Aktiv and the Rapid Civic Response Group have taken steps to lobby the Kosovo government and other relevant actors for urgent steps to address these problems. Their approach includes:
Request to improve communication with non-majority communities addressed to the Government of Kosovo
COVID-19 is highlighting vulnerabilities among marginalised communities around the world. In Georgia, Abkhazia remote communities, situated far away from urban centres have learned to cope with their isolation, even though they face additional challenges when situated adjacent to conflict-affected areas. The introduction of measures to mitigate the impact of COVID-19 have stretched livelihoods and coping mechanisms to breaking point. For example, travel restrictions have led to a shortage of essential goods and the lack of water supply has made it difficult to maintain good hand hygiene; in addition, the distance from decision making is challenging the effectiveness of public health mechanisms. Peaceful Change initiative and their partners have been supporting schools in isolated communities in this region to deal with these challenges, filling gaps in COVID-preparedness and supporting local groups to organise and meet the challenges of the pandemic.
PCi produced a brief note on potential conflict sensitivity considerations relating to the COVID-19 response in Libya, developed as part of the Conflict Sensitive Assistance (CSA) in Libya forum. The note is intended as a resource to support assistance planners and project staff in taking conflict sensitivity implications into account when preparing to respond to COVID-19.
PCi works to amplify local voices, especially those of marginalised groups, in support of equitable development. We worked with our partners Aktiv, Civic Initiatives and Peer Educators Network to ensure non-majority communities in Serbia and Kosovo are better aware of – and able to advocate for – municipal services to which they are entitled.
In response to COVID-19, PCi worked with Aktiv to create a ‘Rapid Response Crisis Group’ (RRCG) to ensure that non-majority communities in Kosovo were receiving equitable access to information that sought to prevent and mitigate the spread of COVID-19.
PCi is mentioned in an article by Nate Wilson, ‘Coronavirus Shows Why Libya Needs to Build its Institutions’, published on 14 April 2020 for the United States Institute for Peace (USIP). The article highlights that institutional support to improve the Libya COVID-19 response must take into account conflict dynamics at a regional, sub-regional and even community level. USIP advocates for organisations working in Libya to use their analysis, as well as analysis from PCi, Mercy Corps, Danish Refugee Council and others, “to inform their decisions, then they can use aid to connect groups in conflict, ensure that it is inclusive, and thereby maximize benefits. This will surely benefit Libya beyond the immediate crisis.”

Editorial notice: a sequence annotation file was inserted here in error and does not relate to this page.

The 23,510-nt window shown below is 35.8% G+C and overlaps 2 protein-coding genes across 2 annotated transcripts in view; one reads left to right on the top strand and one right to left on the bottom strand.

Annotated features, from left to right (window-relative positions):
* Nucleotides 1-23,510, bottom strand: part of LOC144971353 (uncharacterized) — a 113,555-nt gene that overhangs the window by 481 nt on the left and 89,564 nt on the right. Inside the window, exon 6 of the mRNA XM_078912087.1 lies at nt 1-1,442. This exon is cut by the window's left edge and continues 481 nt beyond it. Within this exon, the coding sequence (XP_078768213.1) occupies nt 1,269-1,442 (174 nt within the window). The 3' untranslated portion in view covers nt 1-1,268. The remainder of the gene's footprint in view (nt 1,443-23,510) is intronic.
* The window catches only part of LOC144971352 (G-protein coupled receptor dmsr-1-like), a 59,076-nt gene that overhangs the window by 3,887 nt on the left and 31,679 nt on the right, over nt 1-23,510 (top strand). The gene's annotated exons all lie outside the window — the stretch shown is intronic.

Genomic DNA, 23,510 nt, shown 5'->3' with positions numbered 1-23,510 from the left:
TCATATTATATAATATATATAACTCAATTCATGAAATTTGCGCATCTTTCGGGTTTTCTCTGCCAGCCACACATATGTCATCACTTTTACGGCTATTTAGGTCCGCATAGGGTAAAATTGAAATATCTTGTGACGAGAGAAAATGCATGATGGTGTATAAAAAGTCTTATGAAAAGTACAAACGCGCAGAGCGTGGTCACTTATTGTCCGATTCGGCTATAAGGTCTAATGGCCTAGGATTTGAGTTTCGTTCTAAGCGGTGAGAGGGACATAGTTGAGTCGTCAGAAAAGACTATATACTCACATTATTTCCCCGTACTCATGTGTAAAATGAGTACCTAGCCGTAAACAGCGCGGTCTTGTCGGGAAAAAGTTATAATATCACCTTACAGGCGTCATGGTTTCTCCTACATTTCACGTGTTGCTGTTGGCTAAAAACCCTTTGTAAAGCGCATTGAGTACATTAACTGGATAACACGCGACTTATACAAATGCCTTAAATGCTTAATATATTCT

PCi urges “those with the ability to stop the suffering” in conflict-affected areas to take action now and ensure unimpeded and sustained access for organisations delivering aid and medical supplies in response to COVID-19.
PCi provides conflict sensitivity advice to embassies, donor agencies, UN agencies, international NGOs and research organisations. PCi is currently the Coordinator of the Conflict Sensitivity Community Hub (until September 2020).
PCi are working with partners, among others, to ensure non-majority communities in Serbia and Kosovo have better access to information on COVID-19. The goal of the ‘Amplifying Local Voices for Equitable Development – ALVED’ project is to strengthen the capacity of citizens in Kosovo and Serbia to advocate for an effective and equitable distribution of public services and for a greater inclusion of non-majority communities in local decision making.
The project is funded by the Conflict, Stability and Security Fund of the United Kingdom (CSSF) and implemented by a network of five organisations, including our partner Peer Educators Network (PEN) from Kosovo, who actively work to bring social change through community work led by youth. With their first video-cast published as part of ALVED, PEN is providing information about the effects of the pandemic on mental health, as well as some advice on how to cope with this situation. The video is available in English, Albanian and Serbian language, and was shared across social media by a network of organisations working with diverse groups in Kosovo, including non-majority communities.